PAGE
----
This is a bundle of 4 that includes a 5-7 day Unit Lesson Plan for Elections and Campaigns. The plan itself is 9 pages in length. The bundle also includes three stand-alone power point presentations designed to supplement the Unit Lesson Plan. The power point presentations together number 109 slides. Each of the slides are editable so you can change them to fit your individual needs.
The Unit Lesson Plan covers 5-7 days of teaching material for the Elections and Campaigns Unit for 7th grade Civics in the state of Florida. It is based on the Marzano Learning Model. The lesson plan is based on the McGraw-Hill Florida CIVICS Economics and Geography textbook, Chapter 10 Political Parties and Chapter 11 Voting and Elections.
The lesson plan includes the following components:
Civics Standards and Benchmarks:
SS.7.C.2.8-Identify America’s current political parties, and illustrate their ideas about government.
SS.7.C.2.9-Evaluate candidates for political office by analyzing their qualifications, experience, issue-based plat forms, debates, and political ads.
Evidence Based Scale
Marzano Design Questions and Elements Identified
Instructional Strategies /Elements
Power point #1 is entitled, Voting & Elections - Development of Political Parties in the United States and contains 44 slides and covers the following:
The “Founding Fathers” did not intend for American politics to be partisan. The subject of political parties, has never been addressed in the United States Constitution. George Washington, the first president, was not a member of any political party at any time throughout his tenure as president.
In his 1796, “Farewell Address” to the nation, he warned against “the baneful effects of the spirit of party” as inciting American citizens “with ill-founded jealousies.” Both Alexander Hamilton and James Madison, in their federalist papers wrote specifically about the dangers of domestic political factions.
But they soon developed and have been a major part of the election process in the United States ever since.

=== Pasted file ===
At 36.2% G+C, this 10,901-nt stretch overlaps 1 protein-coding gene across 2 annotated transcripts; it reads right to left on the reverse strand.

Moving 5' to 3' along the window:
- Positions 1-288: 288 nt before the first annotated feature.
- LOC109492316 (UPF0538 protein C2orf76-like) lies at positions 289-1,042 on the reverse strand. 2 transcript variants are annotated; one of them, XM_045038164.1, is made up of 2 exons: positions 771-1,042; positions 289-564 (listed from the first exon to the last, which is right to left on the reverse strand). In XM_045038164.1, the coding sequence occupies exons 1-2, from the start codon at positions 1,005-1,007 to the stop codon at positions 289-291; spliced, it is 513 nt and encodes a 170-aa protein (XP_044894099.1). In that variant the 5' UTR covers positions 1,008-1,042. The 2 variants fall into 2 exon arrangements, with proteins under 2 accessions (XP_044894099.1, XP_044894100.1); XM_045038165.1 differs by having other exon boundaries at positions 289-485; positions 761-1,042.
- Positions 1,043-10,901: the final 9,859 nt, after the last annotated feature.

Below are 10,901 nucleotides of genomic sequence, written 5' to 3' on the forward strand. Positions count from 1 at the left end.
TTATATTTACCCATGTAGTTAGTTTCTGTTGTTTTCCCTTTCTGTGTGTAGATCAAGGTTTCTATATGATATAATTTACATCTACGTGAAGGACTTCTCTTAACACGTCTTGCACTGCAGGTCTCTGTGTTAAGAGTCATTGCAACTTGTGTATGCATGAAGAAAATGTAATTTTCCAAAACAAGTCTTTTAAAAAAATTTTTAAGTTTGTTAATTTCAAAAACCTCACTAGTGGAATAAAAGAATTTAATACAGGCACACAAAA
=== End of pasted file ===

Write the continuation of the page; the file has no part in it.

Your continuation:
History of Political Parties
What Is A Political Party?
The Philadelphia Convention
Federalists v. Anti-Federalists
The First Political Party System (2)
The Second Political Party System (3)
Two Major Parties
The Third Political Party System (3)
The Fourth Political Party System (3)
The Fifth Political Party System (2)
The Sixth Political Party System (2)
Ideological Third Parties
The Odds Are Against Them
The Role of Political Parties
Running Candidates for Political Office
Checking the Other Party
Informing the Public
Organizing the Government
Why a Two Party System? (2)
Consensus of Values
The “Winner-Take-All System”
American Politics Today
The Democrat Party
The Republican Party (2)
Power point #2 is entitled, Voting & Elections - The Voting Process in the United States and contains 37 slides and covers the following:
The presentation covers an entire unit on the voting process and includes information on the national, state and local regulations. Each slide is "copy heavy," and provides the students with a good working knowledge of the overall process. It serves as an excellent introduction or review.
The Election Process: National Level
The Election Process: State & Local Levels
The Presidential System of Government (2)
The Electoral College
How Elections are Held
Qualifications to Run for President
Qualifications to Run for Congress
House of Representatives Election
State & Local Elections (2)
National Conventions: Purpose
At the Convention
Why Should I Vote?
Where Do I Vote?
How Do I Vote?
When Do I Vote?
Sample Voter Registration Card
Pictures of Equipment
2000 Election Controversy: Ballots
2000 Election Controversy: Palm Beach County
Absentee Voting: Domestic
Absentee Voting: International
Absentee Voting: Military
Types of Votes
Counting the Vote
Power point #3 is entitled, Voting & Elections - The Electoral College and contains 28 slides and covers the following:
What made the framers of the Constitution create an “electoral system” for the election of the President and Vice-President? The Electoral College is one of the least understood parts of our government, yet it is one of the most important………
Question: If politicians are elected by citizens by a popular vote, why are Electors needed?
Answer: The answer has to do with the mindset of the framers of the U. S. Constitution. They were concerned with how to balance power between the large and small states for equal representation? They felt the “educated” elector for each state represented the population as a whole.
This presentation is a thorough presentation of the Electoral College from its inception, what it is, how it works, the controversies around and even the pros and cons of the College. It is editable so you can adjust as needed.
What is the Electoral College?
Why Was it Created?
Factors for Consideration (2)
Electoral College Adopted
How Did It Get Its Name?
How Does the Electoral College Work?
How Are Electors Selected?
Do Electors have to Vote for Their Parties Candidate?
What Happens When No Candidate Wins?
Can You Lose the Popular Vote & Win the Election?
Does it Always Work as Intended?
When Do the Electors Vote?
The Electoral College Map
Change By State Since the Last Election
Is This System Fair?
Criticisms of the Election Process
Drawbacks to The Electoral College
Reasons to Keep the Electoral College
The End Results, 44 Presidents
This is one of many bundled presentations that I offer in my store on... Voting & Elections.